Review still outstanding to increase private sector minimum wage

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Increasing the private sector minimum wage has been a heavily ventilated topic but movement is yet to be made on this front, initially stalled because of the COVID-19 pandemic.

This is because the Ministry of Labour is still awaiting a review of the private sector’s recovery rate from the pandemic that is still affecting key sectors of the economy.

Labour Minister Joseph Hamilton on Tuesday told the News Room that with discussions still ongoing, the private sector continues to insist that the setbacks from the pandemic are a deterrent to implementing the proposed $60,000 minimum wage increase.

Minister of Labour Joseph Hamilton (Photo: News Room/November 30, 2021)

The minister explained that at the last meeting held in May, the private sector proposed that a review is done by its membership to determine which sectors would be able to implement the increase in a staggered fashion.

While there is no timeline for completion of the review, Minister Hamilton said it appears that no movement has been made on this front.

“They are yet to return to me to say [that] this is the framework and I know they will be hard-pressed to do that because they have to determine who will go first,” he explained.

But even if the private sector returns with a review, the process will still be stalled as the life of the National Tripartite Committee (NTC) that is tasked with a number of labour-related matters between the government and business sector has expired.

The Committee has to be reconstituted first.

“I suspect that will take some time, maybe a week or two, so once those names come to me, I will prepare the necessary cabinet document and I will take it to the cabinet for ratification to have a new committee established and then we can return to the conversation about the raise the minimum wage,” the Labour Minister noted.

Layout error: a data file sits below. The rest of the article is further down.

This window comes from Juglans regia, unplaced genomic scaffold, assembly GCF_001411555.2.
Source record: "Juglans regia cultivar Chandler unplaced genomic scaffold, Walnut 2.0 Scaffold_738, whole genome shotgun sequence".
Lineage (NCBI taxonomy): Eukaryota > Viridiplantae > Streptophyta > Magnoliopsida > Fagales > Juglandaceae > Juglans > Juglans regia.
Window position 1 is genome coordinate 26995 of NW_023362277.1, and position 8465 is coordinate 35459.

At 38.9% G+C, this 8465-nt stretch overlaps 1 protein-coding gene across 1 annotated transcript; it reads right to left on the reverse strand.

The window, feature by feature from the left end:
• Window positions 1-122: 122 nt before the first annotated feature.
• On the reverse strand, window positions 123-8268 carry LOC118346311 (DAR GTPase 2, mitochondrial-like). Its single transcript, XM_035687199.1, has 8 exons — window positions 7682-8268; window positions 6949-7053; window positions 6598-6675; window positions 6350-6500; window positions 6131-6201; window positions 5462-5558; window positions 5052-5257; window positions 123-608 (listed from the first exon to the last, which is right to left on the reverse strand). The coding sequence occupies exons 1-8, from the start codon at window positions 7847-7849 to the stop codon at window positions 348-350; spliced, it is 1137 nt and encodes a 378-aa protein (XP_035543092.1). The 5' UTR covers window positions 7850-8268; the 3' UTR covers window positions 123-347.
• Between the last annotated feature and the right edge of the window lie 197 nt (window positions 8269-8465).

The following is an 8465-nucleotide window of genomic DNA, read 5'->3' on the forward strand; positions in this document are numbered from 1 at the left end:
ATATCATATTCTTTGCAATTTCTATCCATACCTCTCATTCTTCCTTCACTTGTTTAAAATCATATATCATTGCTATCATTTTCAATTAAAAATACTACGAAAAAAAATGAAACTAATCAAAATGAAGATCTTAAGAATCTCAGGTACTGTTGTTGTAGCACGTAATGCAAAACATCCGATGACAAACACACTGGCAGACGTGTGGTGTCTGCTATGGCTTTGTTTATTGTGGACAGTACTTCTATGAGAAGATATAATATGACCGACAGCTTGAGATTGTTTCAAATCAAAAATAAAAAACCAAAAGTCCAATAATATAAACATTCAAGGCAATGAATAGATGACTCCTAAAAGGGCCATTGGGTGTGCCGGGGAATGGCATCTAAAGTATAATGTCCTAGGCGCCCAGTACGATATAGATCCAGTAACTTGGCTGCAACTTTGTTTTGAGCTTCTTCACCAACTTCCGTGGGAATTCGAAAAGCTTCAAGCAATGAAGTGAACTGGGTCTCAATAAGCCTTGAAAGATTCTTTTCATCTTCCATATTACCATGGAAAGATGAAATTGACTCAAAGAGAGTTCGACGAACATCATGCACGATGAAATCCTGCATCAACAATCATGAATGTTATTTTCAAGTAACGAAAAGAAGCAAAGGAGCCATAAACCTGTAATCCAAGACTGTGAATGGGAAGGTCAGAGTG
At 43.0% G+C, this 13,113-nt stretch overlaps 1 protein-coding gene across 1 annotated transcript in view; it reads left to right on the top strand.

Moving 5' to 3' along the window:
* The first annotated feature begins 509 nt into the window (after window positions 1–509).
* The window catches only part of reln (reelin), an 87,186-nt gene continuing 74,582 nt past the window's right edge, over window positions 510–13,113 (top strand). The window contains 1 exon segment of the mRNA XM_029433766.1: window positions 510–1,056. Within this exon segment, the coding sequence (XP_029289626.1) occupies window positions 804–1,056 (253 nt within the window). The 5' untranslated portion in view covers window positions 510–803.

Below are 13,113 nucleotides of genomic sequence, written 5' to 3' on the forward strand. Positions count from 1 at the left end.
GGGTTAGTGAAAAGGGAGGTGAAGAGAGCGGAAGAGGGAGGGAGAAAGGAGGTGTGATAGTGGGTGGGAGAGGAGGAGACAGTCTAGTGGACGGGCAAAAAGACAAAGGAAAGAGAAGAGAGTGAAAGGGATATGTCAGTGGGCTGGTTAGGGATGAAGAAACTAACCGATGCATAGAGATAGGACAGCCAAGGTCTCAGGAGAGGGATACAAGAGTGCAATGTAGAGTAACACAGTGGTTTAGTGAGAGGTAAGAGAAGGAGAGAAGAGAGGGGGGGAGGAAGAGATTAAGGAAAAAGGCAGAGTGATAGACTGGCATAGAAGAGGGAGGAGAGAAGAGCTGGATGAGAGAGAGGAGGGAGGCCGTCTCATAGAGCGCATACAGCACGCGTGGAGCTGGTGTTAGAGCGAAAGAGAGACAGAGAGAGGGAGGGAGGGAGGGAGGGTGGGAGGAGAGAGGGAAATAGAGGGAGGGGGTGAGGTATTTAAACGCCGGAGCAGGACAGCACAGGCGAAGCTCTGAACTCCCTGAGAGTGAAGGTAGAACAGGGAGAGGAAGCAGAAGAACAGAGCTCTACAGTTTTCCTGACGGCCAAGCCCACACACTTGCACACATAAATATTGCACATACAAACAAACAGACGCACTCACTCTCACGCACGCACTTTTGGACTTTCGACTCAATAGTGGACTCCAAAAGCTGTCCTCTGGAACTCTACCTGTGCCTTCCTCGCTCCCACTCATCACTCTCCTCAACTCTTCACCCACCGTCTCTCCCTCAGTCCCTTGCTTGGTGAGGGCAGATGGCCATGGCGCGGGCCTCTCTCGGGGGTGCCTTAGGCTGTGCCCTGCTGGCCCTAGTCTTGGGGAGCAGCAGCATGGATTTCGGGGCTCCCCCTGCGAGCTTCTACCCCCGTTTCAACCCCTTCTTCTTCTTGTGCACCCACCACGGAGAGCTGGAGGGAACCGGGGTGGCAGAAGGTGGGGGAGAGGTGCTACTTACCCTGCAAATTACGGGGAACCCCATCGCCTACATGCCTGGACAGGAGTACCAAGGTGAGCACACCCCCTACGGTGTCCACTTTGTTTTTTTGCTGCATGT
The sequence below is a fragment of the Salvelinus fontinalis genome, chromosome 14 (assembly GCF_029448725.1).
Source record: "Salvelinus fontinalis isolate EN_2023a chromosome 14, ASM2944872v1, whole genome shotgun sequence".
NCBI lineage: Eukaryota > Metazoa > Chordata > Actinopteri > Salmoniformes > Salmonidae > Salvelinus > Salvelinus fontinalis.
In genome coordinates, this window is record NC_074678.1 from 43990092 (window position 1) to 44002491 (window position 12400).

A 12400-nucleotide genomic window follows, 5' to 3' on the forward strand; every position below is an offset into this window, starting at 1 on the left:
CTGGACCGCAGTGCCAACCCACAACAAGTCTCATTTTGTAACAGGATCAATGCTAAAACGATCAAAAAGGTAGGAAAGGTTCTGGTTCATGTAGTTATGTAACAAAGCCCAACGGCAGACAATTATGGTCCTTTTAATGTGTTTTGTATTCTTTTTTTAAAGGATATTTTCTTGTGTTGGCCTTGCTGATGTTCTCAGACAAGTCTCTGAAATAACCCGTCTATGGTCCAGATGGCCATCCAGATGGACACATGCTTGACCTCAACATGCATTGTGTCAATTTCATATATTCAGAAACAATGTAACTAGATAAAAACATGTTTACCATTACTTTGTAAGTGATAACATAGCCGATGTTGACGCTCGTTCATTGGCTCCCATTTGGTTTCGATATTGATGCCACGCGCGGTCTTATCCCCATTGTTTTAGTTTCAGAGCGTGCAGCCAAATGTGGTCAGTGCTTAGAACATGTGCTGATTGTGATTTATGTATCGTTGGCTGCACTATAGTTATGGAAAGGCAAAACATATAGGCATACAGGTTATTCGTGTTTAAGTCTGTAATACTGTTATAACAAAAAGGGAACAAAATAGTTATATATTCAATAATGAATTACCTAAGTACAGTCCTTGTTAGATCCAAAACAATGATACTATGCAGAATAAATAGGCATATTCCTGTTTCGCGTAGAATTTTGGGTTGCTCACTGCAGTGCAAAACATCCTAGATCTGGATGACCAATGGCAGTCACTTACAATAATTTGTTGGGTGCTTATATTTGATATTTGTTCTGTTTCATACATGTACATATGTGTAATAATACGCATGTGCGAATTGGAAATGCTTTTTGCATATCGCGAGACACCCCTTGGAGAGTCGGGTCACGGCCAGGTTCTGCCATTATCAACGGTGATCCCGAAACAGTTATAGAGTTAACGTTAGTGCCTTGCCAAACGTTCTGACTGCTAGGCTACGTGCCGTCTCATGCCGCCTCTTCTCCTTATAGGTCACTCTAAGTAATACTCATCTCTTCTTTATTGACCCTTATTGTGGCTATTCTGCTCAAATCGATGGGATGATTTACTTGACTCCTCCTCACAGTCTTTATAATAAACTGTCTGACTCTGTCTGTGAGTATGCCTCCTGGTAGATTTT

The Private Sector Commission (PSC) has made no moves to start the review process. This is according to its Human Resource Committee Manager, Jairam Petam.

“That review was not done…but I will speak to the Chairman of the PSC to have it done at the earliest possible time,” he told the News Room when contacted on Wednesday.

Petam could not provide a reason why the review is stalled but assured that it would be completed before the PSC has its next meeting with the Ministry of Labour.

Minister Hamilton was keen to note that the private sector “should not be hard-pressed” to facilitate the increase since the pandemic situation has slightly improved in Guyana.

“I would say that the private sector should not be hard-pressed [because] the situation has changed. It is not what it was one year ago, it has changed for the better. I believe and I could say this based on everything I know that the private sector is at a better place than they were one year ago,” Minister Hamilton pointed out.

There has been no increase in the minimum wage of $44,200 since 2017. The then Ministry of Social Protection in 2017 increased the minimum wage from $35,000.

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